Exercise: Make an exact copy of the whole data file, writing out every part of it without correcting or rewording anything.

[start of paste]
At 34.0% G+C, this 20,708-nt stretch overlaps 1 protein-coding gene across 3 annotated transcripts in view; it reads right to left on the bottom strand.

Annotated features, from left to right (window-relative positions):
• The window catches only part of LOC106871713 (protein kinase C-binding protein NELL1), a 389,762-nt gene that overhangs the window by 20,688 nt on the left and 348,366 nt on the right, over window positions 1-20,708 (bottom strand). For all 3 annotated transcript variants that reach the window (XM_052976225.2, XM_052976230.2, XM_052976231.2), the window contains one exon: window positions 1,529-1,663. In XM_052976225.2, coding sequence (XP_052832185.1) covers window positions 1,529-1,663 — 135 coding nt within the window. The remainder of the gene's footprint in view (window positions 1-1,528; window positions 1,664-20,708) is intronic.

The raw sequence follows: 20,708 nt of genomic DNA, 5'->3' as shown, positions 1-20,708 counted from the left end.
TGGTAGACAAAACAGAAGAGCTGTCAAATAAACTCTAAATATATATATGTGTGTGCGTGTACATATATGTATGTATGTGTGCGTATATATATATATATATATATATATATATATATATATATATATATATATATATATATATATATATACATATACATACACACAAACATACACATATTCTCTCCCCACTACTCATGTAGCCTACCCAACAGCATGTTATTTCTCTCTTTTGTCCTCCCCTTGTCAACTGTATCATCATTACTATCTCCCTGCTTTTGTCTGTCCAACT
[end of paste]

At 34.0% G+C, this 20,708-nt stretch overlaps 1 protein-coding gene across 3 annotated transcripts in view; it reads right to left on the bottom strand.

Annotated features, from left to right (window-relative positions):
• The window catches only part of LOC106871713 (protein kinase C-binding protein NELL1), a 389,762-nt gene that overhangs the window by 20,688 nt on the left and 348,366 nt on the right, over window positions 1-20,708 (bottom strand). For all 3 annotated transcript variants that reach the window (XM_052976225.2, XM_052976230.2, XM_052976231.2), the window contains one exon: window positions 1,529-1,663. In XM_052976225.2, coding sequence (XP_052832185.1) covers window positions 1,529-1,663 — 135 coding nt within the window. The remainder of the gene's footprint in view (window positions 1-1,528; window positions 1,664-20,708) is intronic.

The raw sequence follows: 20,708 nt of genomic DNA, 5'->3' as shown, positions 1-20,708 counted from the left end.
TGGTAGACAAAACAGAAGAGCTGTCAAATAAACTCTAAATATATATATGTGTGTGCGTGTACATATATGTATGTATGTGTGCGTATATATATATATATATATATATATATATATATATATATATATATATATATATATATATATATATACATATACATACACACAAACATACACATATTCTCTCCCCACTACTCATGTAGCCTACCCAACAGCATGTTATTTCTCTCTTTTGTCCTCCCCTTGTCAACTGTATCATCATTACTATCTCCCTGCTTTTGTCTGTCCAACT